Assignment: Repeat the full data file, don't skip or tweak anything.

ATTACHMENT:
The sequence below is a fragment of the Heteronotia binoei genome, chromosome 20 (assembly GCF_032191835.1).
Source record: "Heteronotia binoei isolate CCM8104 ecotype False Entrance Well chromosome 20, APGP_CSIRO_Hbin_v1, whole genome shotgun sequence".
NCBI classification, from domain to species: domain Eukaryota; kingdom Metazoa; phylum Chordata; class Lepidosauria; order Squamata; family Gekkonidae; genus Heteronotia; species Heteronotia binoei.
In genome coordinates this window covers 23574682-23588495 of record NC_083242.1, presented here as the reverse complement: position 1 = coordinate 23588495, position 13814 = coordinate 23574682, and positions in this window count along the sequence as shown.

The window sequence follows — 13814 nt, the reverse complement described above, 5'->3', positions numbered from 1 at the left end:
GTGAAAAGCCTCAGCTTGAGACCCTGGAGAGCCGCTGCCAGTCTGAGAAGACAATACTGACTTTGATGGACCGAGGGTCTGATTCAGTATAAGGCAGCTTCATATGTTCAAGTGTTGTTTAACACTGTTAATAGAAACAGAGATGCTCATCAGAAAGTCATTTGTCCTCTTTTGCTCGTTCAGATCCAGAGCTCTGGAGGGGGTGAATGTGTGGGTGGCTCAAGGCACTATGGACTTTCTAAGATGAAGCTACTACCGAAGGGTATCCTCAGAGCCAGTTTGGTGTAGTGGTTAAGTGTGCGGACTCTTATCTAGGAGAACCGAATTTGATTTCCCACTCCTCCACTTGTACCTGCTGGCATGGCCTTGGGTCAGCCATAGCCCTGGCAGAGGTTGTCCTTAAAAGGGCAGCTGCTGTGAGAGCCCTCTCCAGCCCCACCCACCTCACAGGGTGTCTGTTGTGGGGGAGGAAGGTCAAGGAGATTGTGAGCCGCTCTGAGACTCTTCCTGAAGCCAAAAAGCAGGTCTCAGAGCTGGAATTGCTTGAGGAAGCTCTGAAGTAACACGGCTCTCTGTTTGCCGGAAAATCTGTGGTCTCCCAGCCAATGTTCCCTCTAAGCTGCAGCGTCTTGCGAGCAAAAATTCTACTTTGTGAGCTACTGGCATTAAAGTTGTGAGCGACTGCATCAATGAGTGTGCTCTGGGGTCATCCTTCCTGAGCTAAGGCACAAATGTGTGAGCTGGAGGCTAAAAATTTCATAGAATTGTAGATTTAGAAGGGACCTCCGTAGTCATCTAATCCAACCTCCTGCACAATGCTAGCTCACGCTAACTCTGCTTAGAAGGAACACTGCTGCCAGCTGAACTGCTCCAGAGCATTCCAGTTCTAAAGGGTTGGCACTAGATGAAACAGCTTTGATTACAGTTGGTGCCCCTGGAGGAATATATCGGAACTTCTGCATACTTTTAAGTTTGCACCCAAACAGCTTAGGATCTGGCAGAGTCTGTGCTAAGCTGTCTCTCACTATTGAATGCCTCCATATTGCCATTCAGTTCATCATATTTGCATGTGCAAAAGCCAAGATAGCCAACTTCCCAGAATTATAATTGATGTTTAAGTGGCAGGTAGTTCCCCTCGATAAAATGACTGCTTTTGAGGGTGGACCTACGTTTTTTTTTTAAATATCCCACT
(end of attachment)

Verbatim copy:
The sequence below is a fragment of the Heteronotia binoei genome, chromosome 20 (assembly GCF_032191835.1).
Source record: "Heteronotia binoei isolate CCM8104 ecotype False Entrance Well chromosome 20, APGP_CSIRO_Hbin_v1, whole genome shotgun sequence".
NCBI classification, from domain to species: domain Eukaryota; kingdom Metazoa; phylum Chordata; class Lepidosauria; order Squamata; family Gekkonidae; genus Heteronotia; species Heteronotia binoei.
In genome coordinates this window covers 23574682-23588495 of record NC_083242.1, presented here as the reverse complement: position 1 = coordinate 23588495, position 13814 = coordinate 23574682, and positions in this window count along the sequence as shown.

The window sequence follows — 13814 nt, the reverse complement described above, 5'->3', positions numbered from 1 at the left end:
GTGAAAAGCCTCAGCTTGAGACCCTGGAGAGCCGCTGCCAGTCTGAGAAGACAATACTGACTTTGATGGACCGAGGGTCTGATTCAGTATAAGGCAGCTTCATATGTTCAAGTGTTGTTTAACACTGTTAATAGAAACAGAGATGCTCATCAGAAAGTCATTTGTCCTCTTTTGCTCGTTCAGATCCAGAGCTCTGGAGGGGGTGAATGTGTGGGTGGCTCAAGGCACTATGGACTTTCTAAGATGAAGCTACTACCGAAGGGTATCCTCAGAGCCAGTTTGGTGTAGTGGTTAAGTGTGCGGACTCTTATCTAGGAGAACCGAATTTGATTTCCCACTCCTCCACTTGTACCTGCTGGCATGGCCTTGGGTCAGCCATAGCCCTGGCAGAGGTTGTCCTTAAAAGGGCAGCTGCTGTGAGAGCCCTCTCCAGCCCCACCCACCTCACAGGGTGTCTGTTGTGGGGGAGGAAGGTCAAGGAGATTGTGAGCCGCTCTGAGACTCTTCCTGAAGCCAAAAAGCAGGTCTCAGAGCTGGAATTGCTTGAGGAAGCTCTGAAGTAACACGGCTCTCTGTTTGCCGGAAAATCTGTGGTCTCCCAGCCAATGTTCCCTCTAAGCTGCAGCGTCTTGCGAGCAAAAATTCTACTTTGTGAGCTACTGGCATTAAAGTTGTGAGCGACTGCATCAATGAGTGTGCTCTGGGGTCATCCTTCCTGAGCTAAGGCACAAATGTGTGAGCTGGAGGCTAAAAATTTCATAGAATTGTAGATTTAGAAGGGACCTCCGTAGTCATCTAATCCAACCTCCTGCACAATGCTAGCTCACGCTAACTCTGCTTAGAAGGAACACTGCTGCCAGCTGAACTGCTCCAGAGCATTCCAGTTCTAAAGGGTTGGCACTAGATGAAACAGCTTTGATTACAGTTGGTGCCCCTGGAGGAATATATCGGAACTTCTGCATACTTTTAAGTTTGCACCCAAACAGCTTAGGATCTGGCAGAGTCTGTGCTAAGCTGTCTCTCACTATTGAATGCCTCCATATTGCCATTCAGTTCATCATATTTGCATGTGCAAAAGCCAAGATAGCCAACTTCCCAGAATTATAATTGATGTTTAAGTGGCAGGTAGTTCCCCTCGATAAAATGACTGCTTTTGAGGGTGGACCTACGTTTTTTTTTTAAATATCCCACT